Newsweek: Growing Belief In Conspiracy Theories May Be Putting Americans At Risk

 @TreyeGreen t.green@ibtimes.com
on May 15 2014 7:40 AM
Newsweek
The cover story of the latest Newsweek delves into the mad world of conspiracy theories Newsweek

From the growing number of parents who refuse to vaccinate their children to the belief that state education standards are part of an anti-Christian communist plot, conspiracy theories keep popping up across the country. These fictions and fears are creating public health risks, blocking government policies and even hurting the economy, reports Kurt Eichenwald in Newsweek.

According to experts, the influence and reach of conspiracy theories is growing largely due to almost effortless communication. Stories, ideas and far-fetched speculation can easily be shared by users of social media, each member adding his or her own take, untethered by fact. 

“Conspiracy narratives are more common in public discourse than they were previously,’’ said Eric Oliver, a professor of political science at the University of Chicago who has published research on the phenomenon. “We seem to have crossed a threshold.”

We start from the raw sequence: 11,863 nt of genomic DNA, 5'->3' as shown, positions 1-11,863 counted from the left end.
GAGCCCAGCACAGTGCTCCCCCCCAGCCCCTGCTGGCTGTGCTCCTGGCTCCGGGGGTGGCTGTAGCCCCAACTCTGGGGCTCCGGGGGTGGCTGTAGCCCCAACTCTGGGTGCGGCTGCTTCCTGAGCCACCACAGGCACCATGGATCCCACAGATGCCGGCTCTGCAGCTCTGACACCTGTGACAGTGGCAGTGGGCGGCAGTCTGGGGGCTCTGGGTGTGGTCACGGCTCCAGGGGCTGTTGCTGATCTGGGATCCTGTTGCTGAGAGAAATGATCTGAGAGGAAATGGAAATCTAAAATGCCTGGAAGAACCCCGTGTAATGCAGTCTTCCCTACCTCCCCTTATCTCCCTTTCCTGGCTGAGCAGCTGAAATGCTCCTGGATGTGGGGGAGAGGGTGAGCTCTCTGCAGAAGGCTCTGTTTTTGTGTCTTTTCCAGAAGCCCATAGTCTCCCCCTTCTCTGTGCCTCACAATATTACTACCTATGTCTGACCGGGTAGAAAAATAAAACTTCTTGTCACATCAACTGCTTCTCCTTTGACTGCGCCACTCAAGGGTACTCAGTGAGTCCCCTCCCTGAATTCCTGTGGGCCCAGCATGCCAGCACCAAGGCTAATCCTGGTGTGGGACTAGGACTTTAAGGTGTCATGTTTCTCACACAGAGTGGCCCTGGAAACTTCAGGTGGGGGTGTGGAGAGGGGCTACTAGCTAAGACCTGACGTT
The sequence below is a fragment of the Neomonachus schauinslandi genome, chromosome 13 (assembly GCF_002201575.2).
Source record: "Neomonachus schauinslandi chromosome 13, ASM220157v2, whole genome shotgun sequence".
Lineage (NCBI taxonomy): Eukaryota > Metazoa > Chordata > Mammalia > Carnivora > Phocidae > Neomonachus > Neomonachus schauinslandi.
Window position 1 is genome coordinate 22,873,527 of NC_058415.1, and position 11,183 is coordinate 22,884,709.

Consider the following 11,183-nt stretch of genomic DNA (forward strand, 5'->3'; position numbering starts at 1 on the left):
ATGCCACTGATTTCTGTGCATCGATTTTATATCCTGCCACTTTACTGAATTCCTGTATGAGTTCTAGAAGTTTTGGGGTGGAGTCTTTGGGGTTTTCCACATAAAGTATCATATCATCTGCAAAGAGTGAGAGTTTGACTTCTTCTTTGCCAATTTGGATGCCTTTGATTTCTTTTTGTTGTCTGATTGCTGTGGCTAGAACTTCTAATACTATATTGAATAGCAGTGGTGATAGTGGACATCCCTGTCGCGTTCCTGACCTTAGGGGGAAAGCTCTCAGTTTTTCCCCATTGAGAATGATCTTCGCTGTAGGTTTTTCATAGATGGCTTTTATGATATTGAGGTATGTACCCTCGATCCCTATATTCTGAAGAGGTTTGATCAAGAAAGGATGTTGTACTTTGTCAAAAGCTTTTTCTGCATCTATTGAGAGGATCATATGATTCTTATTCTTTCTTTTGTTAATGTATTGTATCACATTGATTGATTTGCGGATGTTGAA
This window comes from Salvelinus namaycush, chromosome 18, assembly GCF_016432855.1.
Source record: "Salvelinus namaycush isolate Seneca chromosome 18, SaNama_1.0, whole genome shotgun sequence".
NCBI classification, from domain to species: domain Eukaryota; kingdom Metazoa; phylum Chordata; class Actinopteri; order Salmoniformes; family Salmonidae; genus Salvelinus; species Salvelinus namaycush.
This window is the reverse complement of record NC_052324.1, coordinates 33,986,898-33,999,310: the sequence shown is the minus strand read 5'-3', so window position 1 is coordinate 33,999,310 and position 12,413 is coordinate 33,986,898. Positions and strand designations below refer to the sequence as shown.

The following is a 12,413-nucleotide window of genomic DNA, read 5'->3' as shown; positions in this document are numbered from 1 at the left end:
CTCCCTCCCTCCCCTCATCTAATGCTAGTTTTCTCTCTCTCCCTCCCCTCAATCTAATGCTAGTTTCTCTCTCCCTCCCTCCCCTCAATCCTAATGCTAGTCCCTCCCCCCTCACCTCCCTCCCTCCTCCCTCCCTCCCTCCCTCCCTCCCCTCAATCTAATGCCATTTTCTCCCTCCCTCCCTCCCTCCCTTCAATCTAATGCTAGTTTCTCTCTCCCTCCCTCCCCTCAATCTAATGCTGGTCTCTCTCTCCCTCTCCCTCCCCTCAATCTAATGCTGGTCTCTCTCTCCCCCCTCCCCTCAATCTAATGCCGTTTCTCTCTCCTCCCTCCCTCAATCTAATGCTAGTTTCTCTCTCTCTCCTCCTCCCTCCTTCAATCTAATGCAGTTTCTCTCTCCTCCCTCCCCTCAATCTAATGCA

Agenda 21 remains one of the most well-known government conspiracy theories of the past few decades. Born out of a 1992 nonbinding agreement between President George H.W. Bush and 177 other world leaders, Agenda 21 was initially an attempt for countries to share their interest in ensuring that urban development and land-use projects didn't destroy the environment. 

During its inception, political leaders across all parties had no major concerns about the idea. But extremist organizations soon labeled Agenda 21 as the U.N.'s attempt to take private property, push a communist ideology and silence opposition. The document was knocked by the Republican National Committee in 2012 and talk of Agenda 21's dangers continues to resonate. Many local governments have joined the movement against Agenda 21, citing their suspicions as a reason to abandon economic development plans such as high-speed rail in Florida and even the building of bike paths.

“These kinds of theories have the effect of completely distorting any rational discussion we can have in this country,’’ said Mark Potok, a senior fellow at the Southern Poverty Law Center who wrote a report on the impact of the Agenda 21 conspiracy. “They are having a real impact now.”

Read the full story here: http://www.newsweek.com/2014/05/23/plots-destroy-america-251123.html

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